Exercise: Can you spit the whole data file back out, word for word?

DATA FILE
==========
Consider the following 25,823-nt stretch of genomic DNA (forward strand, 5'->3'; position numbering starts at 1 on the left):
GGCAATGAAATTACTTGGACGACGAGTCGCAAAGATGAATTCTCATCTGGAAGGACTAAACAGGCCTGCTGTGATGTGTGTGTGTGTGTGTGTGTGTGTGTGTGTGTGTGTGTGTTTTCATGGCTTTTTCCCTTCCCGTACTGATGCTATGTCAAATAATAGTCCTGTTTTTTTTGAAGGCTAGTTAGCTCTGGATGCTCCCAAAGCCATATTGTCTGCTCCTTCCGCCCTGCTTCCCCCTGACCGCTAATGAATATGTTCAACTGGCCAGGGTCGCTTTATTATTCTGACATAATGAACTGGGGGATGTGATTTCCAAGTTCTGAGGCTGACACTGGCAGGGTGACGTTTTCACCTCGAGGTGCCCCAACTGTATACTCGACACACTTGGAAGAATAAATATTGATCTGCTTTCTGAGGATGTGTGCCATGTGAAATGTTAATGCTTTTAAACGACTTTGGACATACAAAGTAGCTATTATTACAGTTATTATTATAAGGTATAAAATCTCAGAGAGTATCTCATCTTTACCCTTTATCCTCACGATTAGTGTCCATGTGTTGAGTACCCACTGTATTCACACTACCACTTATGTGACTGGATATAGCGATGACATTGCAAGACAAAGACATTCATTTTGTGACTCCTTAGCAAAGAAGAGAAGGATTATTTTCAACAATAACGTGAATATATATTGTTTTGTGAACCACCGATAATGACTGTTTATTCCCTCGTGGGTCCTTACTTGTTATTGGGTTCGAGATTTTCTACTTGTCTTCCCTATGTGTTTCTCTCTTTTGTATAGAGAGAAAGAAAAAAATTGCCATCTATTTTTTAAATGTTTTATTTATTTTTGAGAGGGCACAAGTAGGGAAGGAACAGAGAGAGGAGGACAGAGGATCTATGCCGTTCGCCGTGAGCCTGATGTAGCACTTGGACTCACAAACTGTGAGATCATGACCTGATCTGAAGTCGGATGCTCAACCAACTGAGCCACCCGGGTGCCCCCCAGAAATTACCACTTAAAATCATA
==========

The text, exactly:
Consider the following 25,823-nt stretch of genomic DNA (forward strand, 5'->3'; position numbering starts at 1 on the left):
GGCAATGAAATTACTTGGACGACGAGTCGCAAAGATGAATTCTCATCTGGAAGGACTAAACAGGCCTGCTGTGATGTGTGTGTGTGTGTGTGTGTGTGTGTGTGTGTGTGTGTGTTTTCATGGCTTTTTCCCTTCCCGTACTGATGCTATGTCAAATAATAGTCCTGTTTTTTTTGAAGGCTAGTTAGCTCTGGATGCTCCCAAAGCCATATTGTCTGCTCCTTCCGCCCTGCTTCCCCCTGACCGCTAATGAATATGTTCAACTGGCCAGGGTCGCTTTATTATTCTGACATAATGAACTGGGGGATGTGATTTCCAAGTTCTGAGGCTGACACTGGCAGGGTGACGTTTTCACCTCGAGGTGCCCCAACTGTATACTCGACACACTTGGAAGAATAAATATTGATCTGCTTTCTGAGGATGTGTGCCATGTGAAATGTTAATGCTTTTAAACGACTTTGGACATACAAAGTAGCTATTATTACAGTTATTATTATAAGGTATAAAATCTCAGAGAGTATCTCATCTTTACCCTTTATCCTCACGATTAGTGTCCATGTGTTGAGTACCCACTGTATTCACACTACCACTTATGTGACTGGATATAGCGATGACATTGCAAGACAAAGACATTCATTTTGTGACTCCTTAGCAAAGAAGAGAAGGATTATTTTCAACAATAACGTGAATATATATTGTTTTGTGAACCACCGATAATGACTGTTTATTCCCTCGTGGGTCCTTACTTGTTATTGGGTTCGAGATTTTCTACTTGTCTTCCCTATGTGTTTCTCTCTTTTGTATAGAGAGAAAGAAAAAAATTGCCATCTATTTTTTAAATGTTTTATTTATTTTTGAGAGGGCACAAGTAGGGAAGGAACAGAGAGAGGAGGACAGAGGATCTATGCCGTTCGCCGTGAGCCTGATGTAGCACTTGGACTCACAAACTGTGAGATCATGACCTGATCTGAAGTCGGATGCTCAACCAACTGAGCCACCCGGGTGCCCCCCAGAAATTACCACTTAAAATCATA